On 30 December 2017, I pleaded here that nsimayi tikanachepetsa. Eighteen weeks into the New Year, it has not only been raining, it has been pouring. Everywhere one turns, it is one disheartening story after another. The economy continues to limp (I will not clap hands when all we have gotten is more ngongole), the education sector has no signs of recovery, and the health sector—according to the print media—is in fact, collapsing.
I have written here before about the lack of intra–party democracy in this country. The events of the last few weeks in the main political parties leave a lot to be desired. The folks in Red are serving each other one injunction after another; the folks in the Yellow are tussling over zida za bandi; the folks in Orange have banished from their ranks those who claimed the big mpando for themselves; the folks in Blue are anti–makanda; and AforD now has two presidents.
I have seen the constitutions of the Malawi Congress Party (MCP), the United Democratic Front (UDF), the People’s Party (PP), the Democratic Progress Party (PP) and Alliance for Democracy (Aford). All these founding documents are robust documents and—certainly from 1994—mirror the values of the Constitution of the Republic. And these values may be paraphrased as follows: people sovereignty; public and social trust in the exercise of legal and political authority of the State; open, accountable and transparent governing; informed democratic choice; inherent dignity and worth of each human being; equality before the law; and rule of law.
What has been happening in these main political parties is as far away from the constitutional values that I have shared here as is the North Pole and South Pole. The constitutions are good for the formality of registration of the parties according to the relevant law. The text of the constitutions is never genuinely intended to be implemented on the ground. The constitutions are a liability to the gang in each of the political parties that has captured the (biopolitical) power. Hence, we are left to watch a display of smirking, irreducible dimness where the youth are useful as circus clowns painted in party colours running around in midoli-induced trance. The women continue to shake their booties while singing songs with one-line lyrics. The men are in some competition about who can shower the most insults. And then finally the Big Kahuna or the Big Mayi stands and speaks. We can do better.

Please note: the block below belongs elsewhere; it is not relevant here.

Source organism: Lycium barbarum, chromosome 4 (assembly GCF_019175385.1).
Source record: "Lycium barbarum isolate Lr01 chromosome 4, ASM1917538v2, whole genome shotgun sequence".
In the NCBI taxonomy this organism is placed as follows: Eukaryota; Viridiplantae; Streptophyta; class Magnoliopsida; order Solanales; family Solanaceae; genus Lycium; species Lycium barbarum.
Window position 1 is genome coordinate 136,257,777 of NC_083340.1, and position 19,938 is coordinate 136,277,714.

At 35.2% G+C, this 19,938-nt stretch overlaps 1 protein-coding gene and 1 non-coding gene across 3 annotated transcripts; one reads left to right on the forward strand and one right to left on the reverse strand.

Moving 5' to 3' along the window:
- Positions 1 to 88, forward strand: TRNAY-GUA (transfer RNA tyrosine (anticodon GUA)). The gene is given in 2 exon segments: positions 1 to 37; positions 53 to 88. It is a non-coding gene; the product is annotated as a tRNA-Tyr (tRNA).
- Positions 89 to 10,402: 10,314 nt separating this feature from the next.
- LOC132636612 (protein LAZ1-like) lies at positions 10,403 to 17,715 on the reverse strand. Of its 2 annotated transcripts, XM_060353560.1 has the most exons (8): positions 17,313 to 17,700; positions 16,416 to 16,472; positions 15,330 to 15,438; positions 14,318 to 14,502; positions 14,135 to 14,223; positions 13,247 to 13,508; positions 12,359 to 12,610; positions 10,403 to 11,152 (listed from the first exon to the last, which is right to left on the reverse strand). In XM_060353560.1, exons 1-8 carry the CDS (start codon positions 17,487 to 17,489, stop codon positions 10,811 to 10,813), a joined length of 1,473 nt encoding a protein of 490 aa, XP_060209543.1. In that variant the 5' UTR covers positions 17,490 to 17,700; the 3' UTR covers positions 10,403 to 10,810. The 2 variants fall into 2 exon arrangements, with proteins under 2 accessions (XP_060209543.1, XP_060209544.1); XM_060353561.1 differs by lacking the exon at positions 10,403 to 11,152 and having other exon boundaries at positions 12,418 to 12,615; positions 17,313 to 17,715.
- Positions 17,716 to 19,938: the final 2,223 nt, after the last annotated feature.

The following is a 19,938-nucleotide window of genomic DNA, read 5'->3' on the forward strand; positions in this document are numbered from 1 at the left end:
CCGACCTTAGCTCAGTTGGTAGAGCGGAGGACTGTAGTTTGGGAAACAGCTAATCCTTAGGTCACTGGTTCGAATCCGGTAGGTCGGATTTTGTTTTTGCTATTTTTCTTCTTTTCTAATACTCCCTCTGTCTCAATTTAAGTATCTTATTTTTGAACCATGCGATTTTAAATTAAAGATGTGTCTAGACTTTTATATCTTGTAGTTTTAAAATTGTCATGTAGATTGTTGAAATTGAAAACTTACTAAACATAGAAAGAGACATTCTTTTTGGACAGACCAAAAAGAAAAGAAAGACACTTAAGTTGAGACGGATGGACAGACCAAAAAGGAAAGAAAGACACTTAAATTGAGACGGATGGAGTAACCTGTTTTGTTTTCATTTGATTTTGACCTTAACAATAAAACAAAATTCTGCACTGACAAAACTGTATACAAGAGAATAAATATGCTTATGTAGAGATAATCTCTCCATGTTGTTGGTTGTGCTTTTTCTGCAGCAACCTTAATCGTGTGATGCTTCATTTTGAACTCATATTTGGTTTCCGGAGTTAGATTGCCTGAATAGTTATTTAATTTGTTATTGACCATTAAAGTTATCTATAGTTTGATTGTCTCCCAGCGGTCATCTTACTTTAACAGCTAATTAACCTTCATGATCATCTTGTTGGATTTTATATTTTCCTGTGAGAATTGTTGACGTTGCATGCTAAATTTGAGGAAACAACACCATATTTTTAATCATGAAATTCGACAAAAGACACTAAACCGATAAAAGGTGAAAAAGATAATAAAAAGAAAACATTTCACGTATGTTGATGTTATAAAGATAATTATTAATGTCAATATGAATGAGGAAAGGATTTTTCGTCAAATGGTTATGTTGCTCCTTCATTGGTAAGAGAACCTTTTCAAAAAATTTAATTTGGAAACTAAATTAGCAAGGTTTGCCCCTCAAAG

In the same context of intra–party democracy, a divisive debate has erupted in the country on age and political leadership. In the academy, age has very rarely been treated as a concept on its own. Such that studies on the relationship of age and leadership have been scarce if not outright non–existent. The Leadership Quarterly, for example, published, over a 20-year period, one study on the relationship of age and leadership.
Locally, during the constitutional debates of 1993 to 1995, it is not clear from the records that the age (whether minimum or maximum) of a candidate for political office was a sticky issue. So; among other things, if you are 21 years old, you can run for the office of Member of Parliament (MP). If you are 35 years old, you can run for the Presidency. However, the controversy surrounding age arose during the constitutional review of 2006 to 2007 led by the Malawi Law Commission. During this process, certain of the constituents wanted the Constitution of the Republic to prescribe a maximum age limit for presidential candidates. The Law Commission disagreed and stated that “this is a political issue best left to the political process. Political parties should be given enough leverage to field a candidate who is acceptable to the electorate and if this candidate fails to convince the electorate of his or her youthful exuberance, such candidate will be naturally removed by the process.”
In the analysis of the relationship of age and leadership what one finds is that the query must revolve not so much old or young you are but on the extent to which you are transformational, transactional or what Hannes Zacher and Others call ‘passive-avoidant’.
Parting shot: The National Statistical Office (NSO) in Zomba has informed us that 55.8 per cent of the population of Malawi is aged between 0 and 19 years. Those in secondary school, tertiary institutions or gainful work or employment—these are those between 20 and 64 years of age — are 39.9 per cent of the population. The over 65s form 4.3 per cent of the population.
Nsimayi tisangochepetse. Nsimayi tingosiyiratu.
* Chikosa is a lawyer & consultant at The Mizumali Foundation. He holds a PhD in Law from The University of Warwick in Coventry, England.